Tomorrow, we're told, the Harper government will introduce its new anti-terror legislation. Recent events have proved to be the undoing of the Harperian economy. So a diversion is in order. If they won't vote on your economic record, perhaps they'll vote for you out of fear. And if they do that, Clive Doucet and Joe Ingram write, the terrorists will have won:
The terrorists understand the power of the front page and are using it with apparent success – forcing their anger, rejection and violence to the top of the news, week after week, month after month. They want to provoke a “clash of civilizations.”
And Mr. Harper and his supporters appear to be walking right into their trap.
While no one disputes the need to deal effectively with terrorism and its causes, how we do so and the public resources we spend on them need to be proportional to their real importance for Canadians and for the world at large. The term “war on terror” was coined during the George W. Bush administration; his Presidency is long gone, his “mission accomplished” in Iraq. And terrorist actions have been multiplying ever since.
The "war on terror" response has only made things worse. But it focuses voters on the enemy without -- not the enemy within. And then enemy within is focused on destroying the state at home:
The glaring weakness of Mr. Harper’s decade of oil-first economic policies has been vividly exposed. Despite the warnings of some of the globe’s leading economists about the perils of the so-called “resource curse” (ie. an excessive reliance on a single commodity) the Harper government has failed to strategically diversify the structure of Canada’s economy. It has been as if we are blind to the longer term trends and to the particular threat reliance on fossil fuels has for the planet and to our economy. It’s only taken a few months for Alberta’s robust extraction economy to collapse and suddenly a national ‘balanced’ budget – even after years of unprecedented cuts to all public services – is receding into the distance.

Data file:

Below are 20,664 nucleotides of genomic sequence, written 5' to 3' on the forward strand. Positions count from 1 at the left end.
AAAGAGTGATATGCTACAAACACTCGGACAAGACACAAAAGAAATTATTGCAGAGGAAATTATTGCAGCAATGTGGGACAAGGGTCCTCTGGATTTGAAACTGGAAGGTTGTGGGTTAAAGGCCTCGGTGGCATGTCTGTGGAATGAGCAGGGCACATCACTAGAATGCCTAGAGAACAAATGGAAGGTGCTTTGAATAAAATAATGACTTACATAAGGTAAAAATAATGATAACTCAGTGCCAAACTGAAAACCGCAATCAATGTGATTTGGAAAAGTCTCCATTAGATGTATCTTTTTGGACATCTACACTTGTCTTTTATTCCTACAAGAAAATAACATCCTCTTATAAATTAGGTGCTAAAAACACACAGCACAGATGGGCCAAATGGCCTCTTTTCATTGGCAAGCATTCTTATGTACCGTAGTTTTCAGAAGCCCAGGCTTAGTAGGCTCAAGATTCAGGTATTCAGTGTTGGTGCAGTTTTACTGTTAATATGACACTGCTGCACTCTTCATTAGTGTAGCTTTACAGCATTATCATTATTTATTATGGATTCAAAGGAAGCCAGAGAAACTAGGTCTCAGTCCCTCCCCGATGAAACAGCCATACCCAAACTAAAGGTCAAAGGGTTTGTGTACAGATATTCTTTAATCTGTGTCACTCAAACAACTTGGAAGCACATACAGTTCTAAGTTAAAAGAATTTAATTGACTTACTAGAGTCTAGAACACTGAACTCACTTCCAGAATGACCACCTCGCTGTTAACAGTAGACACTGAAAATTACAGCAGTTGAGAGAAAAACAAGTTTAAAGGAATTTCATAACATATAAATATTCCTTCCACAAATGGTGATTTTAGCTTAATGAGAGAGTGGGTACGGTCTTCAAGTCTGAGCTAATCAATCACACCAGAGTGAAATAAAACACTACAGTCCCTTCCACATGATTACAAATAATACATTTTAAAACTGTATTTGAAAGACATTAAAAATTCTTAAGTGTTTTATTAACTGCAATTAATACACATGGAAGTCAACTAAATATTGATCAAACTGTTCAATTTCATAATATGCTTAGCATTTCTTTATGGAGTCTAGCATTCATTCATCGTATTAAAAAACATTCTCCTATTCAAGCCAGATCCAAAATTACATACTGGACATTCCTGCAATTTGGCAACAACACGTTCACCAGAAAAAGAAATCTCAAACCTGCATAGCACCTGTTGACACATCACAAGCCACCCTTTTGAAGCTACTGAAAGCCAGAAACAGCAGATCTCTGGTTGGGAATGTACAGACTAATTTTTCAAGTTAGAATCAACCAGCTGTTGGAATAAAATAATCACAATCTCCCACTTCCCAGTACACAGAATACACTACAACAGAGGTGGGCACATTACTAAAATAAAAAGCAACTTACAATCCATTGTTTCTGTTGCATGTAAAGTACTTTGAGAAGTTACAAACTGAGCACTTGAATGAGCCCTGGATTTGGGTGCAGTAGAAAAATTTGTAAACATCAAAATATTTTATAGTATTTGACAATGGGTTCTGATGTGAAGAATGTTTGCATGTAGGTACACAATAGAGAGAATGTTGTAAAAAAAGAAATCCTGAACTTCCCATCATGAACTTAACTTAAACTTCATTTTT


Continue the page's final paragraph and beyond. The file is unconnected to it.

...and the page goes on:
Democracies depend on coherent, sustained and remembered public debate around complex issues such as – is there an alternative to oil? What is the best science telling us about climate change? And how can we best react to it? The Germans, for example, have just moved their economy into being powered 50 per cent by non-fossil fuels.
Last we checked, Germany had the strongest economy in Europe and they have no domestically produced oil. And the Danes are not far behind.
But the last thing the Harperites want is a debate about the wisdom of transforming Canada into an energy super power. So cue the alarm bells. Scare the hell out of them. And, when they cower in abject fear, you can get away with anything.